• The Belgian approach simultaneously targets multiplier groups (like the media or politicians) and young people. 
  • Systematic evaluation identifies lessons learnt and contributes to steady improvement of communications.  
  • Strategic co-ordination unites the efforts of government, schools, media, communities, and civil society.  

This work is funded solidly, with an average of 1.46% of the ODA budget being spent on global education every year. These efforts have contributed to high public support for ODA (87%). Yet, the Review also points out a longer-term challenge: the country’s narrative on aid is highly concentrated on success stories and tends to ignore the risks and problems of development co-operation. The Review suggests that Belgian communicators add a dose of realism to sufficiently prepare their audience for possible setbacks (Remember our event about “How and why to communicate about development results”). 

Communicators in the United Kingdom (Peer Review November 2020) face a somewhat conflicted environment: on the one hand, there is strong public support for development co-operation (89%); on the other hand, there exists what the Peer Review describes as “inflammatory and hostile elements of the UK media”. As a result, communicators invest a lot of energy in proactively defending development co-operation efforts from public criticism, through fact checking, refuting claims and tackling critics.  

Drawing on research and data on public attitudes, the Department for International Development (which has since been merged into the Foreign, Commonwealth & Development Office) developed several creative communication formats tailored to different target groups like journalists, policy makers and the wider public. Its Aid Match scheme, for example, rewards successful public engagement by doubling funds raised by charities for development projects. Yet, communication tends to be aid-centric, focusing on what aid can achieve in terms of charity. The authors of the Review encourage UK communicators to give more emphasis to promoting global citizenship.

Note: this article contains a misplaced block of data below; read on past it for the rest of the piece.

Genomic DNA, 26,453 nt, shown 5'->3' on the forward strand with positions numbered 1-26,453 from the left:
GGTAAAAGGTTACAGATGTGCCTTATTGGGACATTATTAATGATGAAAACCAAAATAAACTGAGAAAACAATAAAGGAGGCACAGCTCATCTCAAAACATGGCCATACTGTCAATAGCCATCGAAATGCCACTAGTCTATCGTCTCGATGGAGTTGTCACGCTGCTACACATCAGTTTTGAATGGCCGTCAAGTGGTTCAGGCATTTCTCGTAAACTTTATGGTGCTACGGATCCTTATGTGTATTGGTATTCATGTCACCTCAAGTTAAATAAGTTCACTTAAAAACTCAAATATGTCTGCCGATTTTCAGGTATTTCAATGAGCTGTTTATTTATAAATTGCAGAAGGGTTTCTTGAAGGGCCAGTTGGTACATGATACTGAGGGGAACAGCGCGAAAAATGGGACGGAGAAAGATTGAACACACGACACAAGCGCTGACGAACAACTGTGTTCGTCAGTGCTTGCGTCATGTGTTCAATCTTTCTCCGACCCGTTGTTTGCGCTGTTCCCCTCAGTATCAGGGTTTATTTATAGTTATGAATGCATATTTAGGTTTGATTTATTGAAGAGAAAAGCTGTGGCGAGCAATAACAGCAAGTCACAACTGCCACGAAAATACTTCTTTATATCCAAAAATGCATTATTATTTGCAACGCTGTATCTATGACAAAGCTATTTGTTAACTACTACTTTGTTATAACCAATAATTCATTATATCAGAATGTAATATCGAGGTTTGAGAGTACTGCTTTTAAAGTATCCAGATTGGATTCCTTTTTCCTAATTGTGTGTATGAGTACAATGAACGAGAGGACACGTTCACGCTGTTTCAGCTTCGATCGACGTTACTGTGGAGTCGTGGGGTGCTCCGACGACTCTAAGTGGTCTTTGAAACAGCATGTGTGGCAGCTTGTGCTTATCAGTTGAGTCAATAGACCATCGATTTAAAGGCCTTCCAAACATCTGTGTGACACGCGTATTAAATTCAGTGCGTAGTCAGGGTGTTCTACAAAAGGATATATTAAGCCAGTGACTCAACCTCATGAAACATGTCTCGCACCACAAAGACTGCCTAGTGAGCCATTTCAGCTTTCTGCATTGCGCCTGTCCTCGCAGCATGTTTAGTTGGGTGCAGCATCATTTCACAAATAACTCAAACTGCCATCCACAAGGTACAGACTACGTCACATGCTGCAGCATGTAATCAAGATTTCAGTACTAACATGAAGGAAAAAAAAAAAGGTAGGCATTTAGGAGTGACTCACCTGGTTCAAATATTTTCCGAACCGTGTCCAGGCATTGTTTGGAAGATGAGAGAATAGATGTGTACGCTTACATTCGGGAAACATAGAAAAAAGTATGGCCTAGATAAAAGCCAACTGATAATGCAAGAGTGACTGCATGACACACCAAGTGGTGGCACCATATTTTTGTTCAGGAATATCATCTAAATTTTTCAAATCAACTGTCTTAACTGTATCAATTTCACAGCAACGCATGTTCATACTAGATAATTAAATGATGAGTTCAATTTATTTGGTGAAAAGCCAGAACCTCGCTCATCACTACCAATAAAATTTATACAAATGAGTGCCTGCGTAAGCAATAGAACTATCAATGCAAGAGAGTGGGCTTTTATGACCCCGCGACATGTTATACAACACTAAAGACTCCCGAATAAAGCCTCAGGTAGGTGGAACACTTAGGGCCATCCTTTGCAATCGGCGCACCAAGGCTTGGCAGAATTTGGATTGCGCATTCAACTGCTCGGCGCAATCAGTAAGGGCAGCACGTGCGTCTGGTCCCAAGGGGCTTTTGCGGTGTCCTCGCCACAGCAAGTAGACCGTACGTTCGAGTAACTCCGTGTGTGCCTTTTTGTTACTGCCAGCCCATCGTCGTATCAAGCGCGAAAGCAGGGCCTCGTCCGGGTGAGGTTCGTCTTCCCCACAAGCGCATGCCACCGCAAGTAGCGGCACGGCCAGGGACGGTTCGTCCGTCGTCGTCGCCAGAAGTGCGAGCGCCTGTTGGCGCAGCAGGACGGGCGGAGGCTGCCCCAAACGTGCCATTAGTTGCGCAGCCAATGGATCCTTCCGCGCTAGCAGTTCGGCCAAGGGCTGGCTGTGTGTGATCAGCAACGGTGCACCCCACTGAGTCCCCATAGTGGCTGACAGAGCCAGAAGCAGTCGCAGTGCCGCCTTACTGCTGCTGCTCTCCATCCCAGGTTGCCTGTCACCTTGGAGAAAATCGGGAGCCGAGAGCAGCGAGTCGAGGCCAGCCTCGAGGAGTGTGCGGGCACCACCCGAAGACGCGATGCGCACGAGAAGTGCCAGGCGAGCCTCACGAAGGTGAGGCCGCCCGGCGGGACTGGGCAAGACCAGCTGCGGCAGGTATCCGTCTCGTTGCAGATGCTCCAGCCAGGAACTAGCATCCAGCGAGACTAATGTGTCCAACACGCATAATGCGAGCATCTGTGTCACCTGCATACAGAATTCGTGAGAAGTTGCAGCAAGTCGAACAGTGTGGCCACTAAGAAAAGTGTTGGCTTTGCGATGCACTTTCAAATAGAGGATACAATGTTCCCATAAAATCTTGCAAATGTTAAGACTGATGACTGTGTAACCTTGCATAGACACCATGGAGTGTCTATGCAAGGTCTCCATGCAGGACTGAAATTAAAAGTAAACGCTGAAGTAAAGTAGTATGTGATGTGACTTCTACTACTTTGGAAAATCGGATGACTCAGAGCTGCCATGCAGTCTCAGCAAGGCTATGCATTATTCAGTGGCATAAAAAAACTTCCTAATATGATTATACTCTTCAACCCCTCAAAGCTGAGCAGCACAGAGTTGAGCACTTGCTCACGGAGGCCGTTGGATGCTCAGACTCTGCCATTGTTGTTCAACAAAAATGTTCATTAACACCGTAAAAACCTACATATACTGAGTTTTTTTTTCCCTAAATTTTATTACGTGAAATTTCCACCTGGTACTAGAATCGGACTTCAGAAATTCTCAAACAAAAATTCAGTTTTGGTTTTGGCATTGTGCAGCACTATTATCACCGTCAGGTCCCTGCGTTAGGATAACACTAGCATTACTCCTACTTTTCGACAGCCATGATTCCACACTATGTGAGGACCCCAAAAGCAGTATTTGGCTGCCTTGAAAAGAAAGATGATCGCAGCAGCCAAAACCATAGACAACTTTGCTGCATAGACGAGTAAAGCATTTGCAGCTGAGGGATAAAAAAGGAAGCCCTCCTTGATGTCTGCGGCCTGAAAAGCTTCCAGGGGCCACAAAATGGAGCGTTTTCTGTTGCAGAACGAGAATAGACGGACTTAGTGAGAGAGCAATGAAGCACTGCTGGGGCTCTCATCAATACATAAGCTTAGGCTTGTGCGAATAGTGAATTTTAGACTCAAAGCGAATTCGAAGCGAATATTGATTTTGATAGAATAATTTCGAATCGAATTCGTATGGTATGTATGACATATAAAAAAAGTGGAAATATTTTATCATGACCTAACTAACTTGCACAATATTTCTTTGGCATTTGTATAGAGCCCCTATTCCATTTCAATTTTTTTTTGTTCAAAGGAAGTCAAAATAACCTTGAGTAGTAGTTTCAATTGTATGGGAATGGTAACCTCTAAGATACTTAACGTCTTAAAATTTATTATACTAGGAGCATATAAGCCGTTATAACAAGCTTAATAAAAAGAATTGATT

How can communications tap into pop culture? 

The challenges for communicators in Japan (Peer Review October 2020) are of a different kind. Here, public awareness of and public support for ODA are traditionally very low. It may be true that support for ODA has tripled during the last decade, but, as the Review points out, that still leaves it at a meagre 30%.  

To improve on this, Japanese development communicators have embarked on a strategy that associates ODA issues with popular culture. 

  • In 2018, they introduced the popular Hello Kitty character as an ODA ambassador; and they later employed a popular anime character to act as “ODA-Man” (read our piece on the ODA-Man campaign).  
  • Japan’s development community regularly stages “infotainment” events like the Global Plazas or the Japan Global Festa to attract and inform a broader public.  
  • SDG awards given to companies, schools or local governments who are promoting the SDGs are another element of this entertainment-oriented approach.  

The Peer Review authors question whether the Japanese strategy carries the risk of trivialising some aspects of development. In anticipation, they encourage communicators not to limit their focus solely on what is popular with a broad audience. (For another example of SDG communication efforts in Japan, check out “JICA’s World”.) 

Conclusion 

This brief overview shows a wide selection of challenges that may be country-specific but are also shared by development communicators globally. In many countries, public support for development co-operation does not translate into a willingness to commit resources (see Portugal); public discussions may be distorted by one all-dominating topic (Denmark); part of the media may cultivate widespread hostility (UK); a well-meaning, but passive population may be content to pay lip service to development co-operation (Germany); or citizens may not understand why they should be listening to you at all (Japan).  

Sharing experiences and advice can show us both the road well-travelled and a clear way ahead. That is the idea behind OECD Peer Reviews and what the SDG Communicator is all about. Stay with us!